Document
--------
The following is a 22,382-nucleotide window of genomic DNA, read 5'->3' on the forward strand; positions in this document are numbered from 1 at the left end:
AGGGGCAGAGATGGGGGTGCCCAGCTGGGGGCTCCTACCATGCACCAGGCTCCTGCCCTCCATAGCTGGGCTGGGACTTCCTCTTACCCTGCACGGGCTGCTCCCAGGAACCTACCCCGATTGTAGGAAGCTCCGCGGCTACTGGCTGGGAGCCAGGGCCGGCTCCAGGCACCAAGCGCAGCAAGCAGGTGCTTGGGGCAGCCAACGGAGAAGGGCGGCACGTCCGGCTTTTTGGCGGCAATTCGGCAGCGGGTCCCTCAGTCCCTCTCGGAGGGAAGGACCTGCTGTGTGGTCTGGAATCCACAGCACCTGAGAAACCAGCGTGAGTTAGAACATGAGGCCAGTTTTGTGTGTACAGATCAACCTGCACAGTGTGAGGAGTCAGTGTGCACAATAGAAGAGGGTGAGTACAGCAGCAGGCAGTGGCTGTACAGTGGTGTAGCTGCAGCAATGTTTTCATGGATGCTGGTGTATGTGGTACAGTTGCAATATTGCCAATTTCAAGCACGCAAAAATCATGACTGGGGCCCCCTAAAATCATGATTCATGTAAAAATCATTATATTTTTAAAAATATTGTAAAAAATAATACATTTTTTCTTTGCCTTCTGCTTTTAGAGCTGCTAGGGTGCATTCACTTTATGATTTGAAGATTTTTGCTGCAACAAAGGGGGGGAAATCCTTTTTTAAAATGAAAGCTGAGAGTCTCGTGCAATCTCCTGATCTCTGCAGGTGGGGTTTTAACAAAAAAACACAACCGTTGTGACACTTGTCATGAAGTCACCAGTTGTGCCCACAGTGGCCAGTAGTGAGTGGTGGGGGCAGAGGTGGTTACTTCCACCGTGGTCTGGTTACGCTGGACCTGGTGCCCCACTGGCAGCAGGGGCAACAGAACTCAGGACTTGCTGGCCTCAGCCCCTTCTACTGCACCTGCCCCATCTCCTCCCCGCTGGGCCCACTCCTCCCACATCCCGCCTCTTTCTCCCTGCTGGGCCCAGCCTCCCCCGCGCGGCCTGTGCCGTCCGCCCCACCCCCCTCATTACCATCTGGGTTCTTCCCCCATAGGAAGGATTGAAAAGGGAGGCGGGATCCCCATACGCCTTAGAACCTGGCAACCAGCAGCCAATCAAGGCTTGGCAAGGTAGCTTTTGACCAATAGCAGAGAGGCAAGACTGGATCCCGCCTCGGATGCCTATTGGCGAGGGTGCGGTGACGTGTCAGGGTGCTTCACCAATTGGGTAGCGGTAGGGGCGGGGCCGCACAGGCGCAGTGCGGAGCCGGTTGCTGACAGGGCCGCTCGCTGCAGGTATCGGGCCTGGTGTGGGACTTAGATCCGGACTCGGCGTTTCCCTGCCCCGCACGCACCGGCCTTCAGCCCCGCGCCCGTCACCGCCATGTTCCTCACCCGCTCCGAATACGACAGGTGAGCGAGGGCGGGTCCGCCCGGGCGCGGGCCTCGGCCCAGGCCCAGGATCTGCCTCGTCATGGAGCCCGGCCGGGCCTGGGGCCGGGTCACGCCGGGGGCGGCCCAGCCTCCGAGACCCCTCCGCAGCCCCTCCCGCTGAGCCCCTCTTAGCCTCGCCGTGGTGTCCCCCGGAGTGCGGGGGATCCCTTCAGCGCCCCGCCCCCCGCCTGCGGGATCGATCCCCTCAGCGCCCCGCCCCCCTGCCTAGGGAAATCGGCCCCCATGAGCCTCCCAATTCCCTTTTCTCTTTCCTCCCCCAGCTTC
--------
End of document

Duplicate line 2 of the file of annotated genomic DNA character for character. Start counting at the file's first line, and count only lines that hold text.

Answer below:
AGGGGCAGAGATGGGGGTGCCCAGCTGGGGGCTCCTACCATGCACCAGGCTCCTGCCCTCCATAGCTGGGCTGGGACTTCCTCTTACCCTGCACGGGCTGCTCCCAGGAACCTACCCCGATTGTAGGAAGCTCCGCGGCTACTGGCTGGGAGCCAGGGCCGGCTCCAGGCACCAAGCGCAGCAAGCAGGTGCTTGGGGCAGCCAACGGAGAAGGGCGGCACGTCCGGCTTTTTGGCGGCAATTCGGCAGCGGGTCCCTCAGTCCCTCTCGGAGGGAAGGACCTGCTGTGTGGTCTGGAATCCACAGCACCTGAGAAACCAGCGTGAGTTAGAACATGAGGCCAGTTTTGTGTGTACAGATCAACCTGCACAGTGTGAGGAGTCAGTGTGCACAATAGAAGAGGGTGAGTACAGCAGCAGGCAGTGGCTGTACAGTGGTGTAGCTGCAGCAATGTTTTCATGGATGCTGGTGTATGTGGTACAGTTGCAATATTGCCAATTTCAAGCACGCAAAAATCATGACTGGGGCCCCCTAAAATCATGATTCATGTAAAAATCATTATATTTTTAAAAATATTGTAAAAAATAATACATTTTTTCTTTGCCTTCTGCTTTTAGAGCTGCTAGGGTGCATTCACTTTATGATTTGAAGATTTTTGCTGCAACAAAGGGGGGGAAATCCTTTTTTAAAATGAAAGCTGAGAGTCTCGTGCAATCTCCTGATCTCTGCAGGTGGGGTTTTAACAAAAAAACACAACCGTTGTGACACTTGTCATGAAGTCACCAGTTGTGCCCACAGTGGCCAGTAGTGAGTGGTGGGGGCAGAGGTGGTTACTTCCACCGTGGTCTGGTTACGCTGGACCTGGTGCCCCACTGGCAGCAGGGGCAACAGAACTCAGGACTTGCTGGCCTCAGCCCCTTCTACTGCACCTGCCCCATCTCCTCCCCGCTGGGCCCACTCCTCCCACATCCCGCCTCTTTCTCCCTGCTGGGCCCAGCCTCCCCCGCGCGGCCTGTGCCGTCCGCCCCACCCCCCTCATTACCATCTGGGTTCTTCCCCCATAGGAAGGATTGAAAAGGGAGGCGGGATCCCCATACGCCTTAGAACCTGGCAACCAGCAGCCAATCAAGGCTTGGCAAGGTAGCTTTTGACCAATAGCAGAGAGGCAAGACTGGATCCCGCCTCGGATGCCTATTGGCGAGGGTGCGGTGACGTGTCAGGGTGCTTCACCAATTGGGTAGCGGTAGGGGCGGGGCCGCACAGGCGCAGTGCGGAGCCGGTTGCTGACAGGGCCGCTCGCTGCAGGTATCGGGCCTGGTGTGGGACTTAGATCCGGACTCGGCGTTTCCCTGCCCCGCACGCACCGGCCTTCAGCCCCGCGCCCGTCACCGCCATGTTCCTCACCCGCTCCGAATACGACAGGTGAGCGAGGGCGGGTCCGCCCGGGCGCGGGCCTCGGCCCAGGCCCAGGATCTGCCTCGTCATGGAGCCCGGCCGGGCCTGGGGCCGGGTCACGCCGGGGGCGGCCCAGCCTCCGAGACCCCTCCGCAGCCCCTCCCGCTGAGCCCCTCTTAGCCTCGCCGTGGTGTCCCCCGGAGTGCGGGGGATCCCTTCAGCGCCCCGCCCCCCGCCTGCGGGATCGATCCCCTCAGCGCCCCGCCCCCCTGCCTAGGGAAATCGGCCCCCATGAGCCTCCCAATTCCCTTTTCTCTTTCCTCCCCCAGCTTC